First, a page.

A classic Scooby-Doo mystery might take place at a theme park, museum, or mine—so long as it’s grimy and deserted. That’s a weird coincidence when you think about it: why are all these places so rundown? Well, that tends to happen when you’re weathering a financial collapse, and many clues indicate that’s just what’s happening in the world of Scooby-Doo. The towns he and his friends visit never seem to be doing well. No one has any money: Not the many scientists posing as monsters for cash, not the operators of every haunted attraction the gang investigates, and certainly not Shaggy and Scooby, who gorge on dog treats and lose their minds whenever they so much as smell a burger.

3. Mystery, Inc. is actually a cult.

Let’s break down the core members of the gang: You have Fred, the handsome and friendly frontman of the group. Then there’s Daphne, the fashionable and pretty one who mostly follows Fred around. Velma has the brains and Shaggy has full-blown conversations with a dog. When you really think about, doesn’t this all sound a bit like a cult? Fred would obviously be the cult leader, who recruits groupies like Daphne to obey his every command. Velma’s intelligence makes her a useful addition, and she could also be seeking acceptance from the “cool” kids. As for Shaggy, well, men who claim dogs can talk to them have a famously disturbing history—much like cult members.

4. They’re all draft dodgers.

Scooby Doo, Where Are You! premiered in 1969. Also happening that year? The Vietnam War. As able-bodied men (seemingly) over 18, Fred and Shaggy would both be eligible for the draft, which begs the obvious question: is Mystery, Inc. just a bunch of draft dodgers? The boys could be driving that van straight to Canada to avoid deployment, along with Fred’s fiancée Daphne and their antiwar activist friend Velma. Scooby’s stance on the war remains unclear, but he’s along for the ride.

5. Scooby Snacks alter your genes.

What if Scooby’s preferred treat is really a steroid capable of editing genetic code? It would explain why Scooby—and other members of his canine family, like Scrappy-Doo and Scooby-Dum—can talk, as well as their ability to perform “completely ridiculous stunts.” (Also, if Scrappy-Doo is on steroids, it would explain why he’s always trying to fight.) But what about its effect on humans? As far as we know, Shaggy is the only person who eats Scooby Snacks, and he seems to have a freakishly high metabolism, considering the mile-high sandwiches he eats and his super skinny frame.

6. Fred drives the Mystery Machine because the real owner is too high.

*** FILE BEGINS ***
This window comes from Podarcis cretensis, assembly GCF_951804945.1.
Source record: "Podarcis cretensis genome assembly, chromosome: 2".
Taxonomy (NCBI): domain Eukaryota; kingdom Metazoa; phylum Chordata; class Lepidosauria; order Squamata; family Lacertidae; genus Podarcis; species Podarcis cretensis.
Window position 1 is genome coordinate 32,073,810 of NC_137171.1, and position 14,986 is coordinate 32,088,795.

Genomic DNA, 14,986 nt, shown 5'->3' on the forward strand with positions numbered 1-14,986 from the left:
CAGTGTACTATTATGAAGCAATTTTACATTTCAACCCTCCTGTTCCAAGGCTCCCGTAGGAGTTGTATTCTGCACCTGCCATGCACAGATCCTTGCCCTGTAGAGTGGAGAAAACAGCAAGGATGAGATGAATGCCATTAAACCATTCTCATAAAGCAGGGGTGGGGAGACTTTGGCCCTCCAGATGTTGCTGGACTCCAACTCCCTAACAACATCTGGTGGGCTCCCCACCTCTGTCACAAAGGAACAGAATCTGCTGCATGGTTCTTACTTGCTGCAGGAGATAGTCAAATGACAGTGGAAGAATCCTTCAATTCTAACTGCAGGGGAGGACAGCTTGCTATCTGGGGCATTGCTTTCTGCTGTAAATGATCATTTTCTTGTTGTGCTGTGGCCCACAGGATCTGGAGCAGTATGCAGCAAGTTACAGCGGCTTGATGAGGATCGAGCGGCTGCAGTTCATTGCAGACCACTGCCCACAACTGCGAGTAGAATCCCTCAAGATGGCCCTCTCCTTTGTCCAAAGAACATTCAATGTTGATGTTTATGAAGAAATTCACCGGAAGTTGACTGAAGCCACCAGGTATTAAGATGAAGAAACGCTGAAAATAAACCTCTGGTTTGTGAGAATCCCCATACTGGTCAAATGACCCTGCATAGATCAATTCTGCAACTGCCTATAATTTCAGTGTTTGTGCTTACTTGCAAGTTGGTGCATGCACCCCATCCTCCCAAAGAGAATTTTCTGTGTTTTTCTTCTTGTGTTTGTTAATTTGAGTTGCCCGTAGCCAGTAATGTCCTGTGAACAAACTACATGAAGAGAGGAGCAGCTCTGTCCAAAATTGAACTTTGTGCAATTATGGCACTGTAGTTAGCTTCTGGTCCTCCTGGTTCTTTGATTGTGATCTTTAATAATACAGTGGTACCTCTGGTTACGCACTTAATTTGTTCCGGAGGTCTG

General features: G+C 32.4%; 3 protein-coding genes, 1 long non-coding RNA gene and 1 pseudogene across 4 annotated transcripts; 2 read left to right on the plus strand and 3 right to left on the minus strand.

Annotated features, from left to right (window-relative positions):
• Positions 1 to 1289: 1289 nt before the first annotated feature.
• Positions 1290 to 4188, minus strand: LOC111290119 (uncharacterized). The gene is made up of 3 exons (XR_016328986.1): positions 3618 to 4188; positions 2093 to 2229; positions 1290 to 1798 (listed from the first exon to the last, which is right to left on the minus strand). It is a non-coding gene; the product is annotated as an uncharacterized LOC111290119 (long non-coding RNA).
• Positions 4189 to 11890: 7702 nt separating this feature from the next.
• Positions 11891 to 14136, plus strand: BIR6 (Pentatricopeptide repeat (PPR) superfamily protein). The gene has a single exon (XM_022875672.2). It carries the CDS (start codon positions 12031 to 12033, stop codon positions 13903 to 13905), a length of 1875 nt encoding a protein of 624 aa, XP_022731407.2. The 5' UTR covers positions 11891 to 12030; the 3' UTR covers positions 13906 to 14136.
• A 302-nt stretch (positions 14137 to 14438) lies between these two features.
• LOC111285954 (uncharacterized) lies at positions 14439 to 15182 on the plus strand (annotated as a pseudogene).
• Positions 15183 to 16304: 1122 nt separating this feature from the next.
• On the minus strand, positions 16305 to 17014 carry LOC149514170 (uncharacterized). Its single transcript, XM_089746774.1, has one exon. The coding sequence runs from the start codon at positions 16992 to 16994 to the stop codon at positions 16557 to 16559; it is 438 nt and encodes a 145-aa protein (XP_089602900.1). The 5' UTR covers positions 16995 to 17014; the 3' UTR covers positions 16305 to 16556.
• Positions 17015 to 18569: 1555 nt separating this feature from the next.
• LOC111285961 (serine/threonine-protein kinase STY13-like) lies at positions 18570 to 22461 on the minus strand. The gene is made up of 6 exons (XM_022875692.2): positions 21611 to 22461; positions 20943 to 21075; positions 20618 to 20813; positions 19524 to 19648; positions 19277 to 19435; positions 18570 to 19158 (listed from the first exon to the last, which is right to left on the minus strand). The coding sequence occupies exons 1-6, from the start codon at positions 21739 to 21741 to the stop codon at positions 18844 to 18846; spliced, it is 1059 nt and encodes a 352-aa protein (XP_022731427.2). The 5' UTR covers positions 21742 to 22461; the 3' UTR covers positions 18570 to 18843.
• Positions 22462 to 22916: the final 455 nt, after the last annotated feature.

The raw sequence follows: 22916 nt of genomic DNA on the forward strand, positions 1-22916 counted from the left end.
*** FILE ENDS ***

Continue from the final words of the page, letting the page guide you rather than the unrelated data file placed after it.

Whenever the gang piles into the Mystery Machine, there’s only one person behind the wheel: Fred. Mystery, Inc.’s de facto leader is constantly driving his friends from one haunted house to the next, which would imply that the Mystery Machine is his car. But why would a clean-shaven, preppy kid like Fred own a lime green van with flowers plastered over the doors? That car obviously belongs to a hippie, and in this group, that’s Shaggy. His hippie lifestyle, however, may be the reason Shaggy never drives. He’s either lost his license from driving under the influence, or Fred is worried he will, so someone else serves as his designated driver.

7. Shaggy is Captain America’s son.

This theory starts with small coincidences, like the fact that Norville “Shaggy” Rogers and Steve Rogers share a last name. Then it builds to something bigger when you factor in a detail from Captain America: The Winter Soldier. While out on a morning run, Sam Wilson (a.k.a. Falcon) claims that Steve can run 13 miles in half an hour, a rate that breaks down to 26 mph. Shaggy, meanwhile, frequently keeps pace with Scooby, a Great Dane. Those dogs run up to 30 mph. Ergo, Shaggy is Steve’s son.

8. Monsters really do exist in the Scooby-Doo universe.

A still from 'Scooby Doo, Where Are You!'
Warner Home Video

Each time the gang catches a new “monster,” it always turns out to be a human in disguise, grumbling about how they “would’ve gotten away with it, if it weren’t for you meddling kids.” Monsters, the show tells us over and over again, are not real. But this Reddit theory poses an important question: If monsters don’t exist, why is there a business dedicated to catching the fake ones? The fact that Mystery, Inc. keeps getting calls implies that “supernatural fraud” is an entire category of crime, one that wouldn’t make sense or work if people didn’t believe in monsters. Everyone in the Scooby-Doo universe also seems to accept monsters as a normal and everyday occurrence, suggesting that monsters are real—the gang has just never caught one.

9. Shaggy and Scooby are actors.

When danger calls, Shaggy and Scooby tend to run the other way. But what if the group’s most cowardly members were actually actors pretending to be scared of ghosts, monsters, and other paranormal entities? According to this fan theory, Shaggy and Scooby are faking their over-the-top fear in order to draw the monsters out. By posing as easy targets, they know they’ll get spooked first, and thus make it easier for Mystery, Inc. to trap the ghost/witch/pirate. That’s why Fred always pairs Shaggy with Scooby when they split up to investigate, and it’s why after many years of investigating the supernatural, the two of them still don’t seem remotely used to it.

10. Green Room is just a gritty Scooby-Doo reboot.

The 2015 horror movie Green Room is about a band with a van that squares off against an evil old Nazi. The Scooby-Doo franchise is about a team (that was supposed to be a band) with a van that squares off against evil old men (who could also, theoretically, be Nazis). You do the math.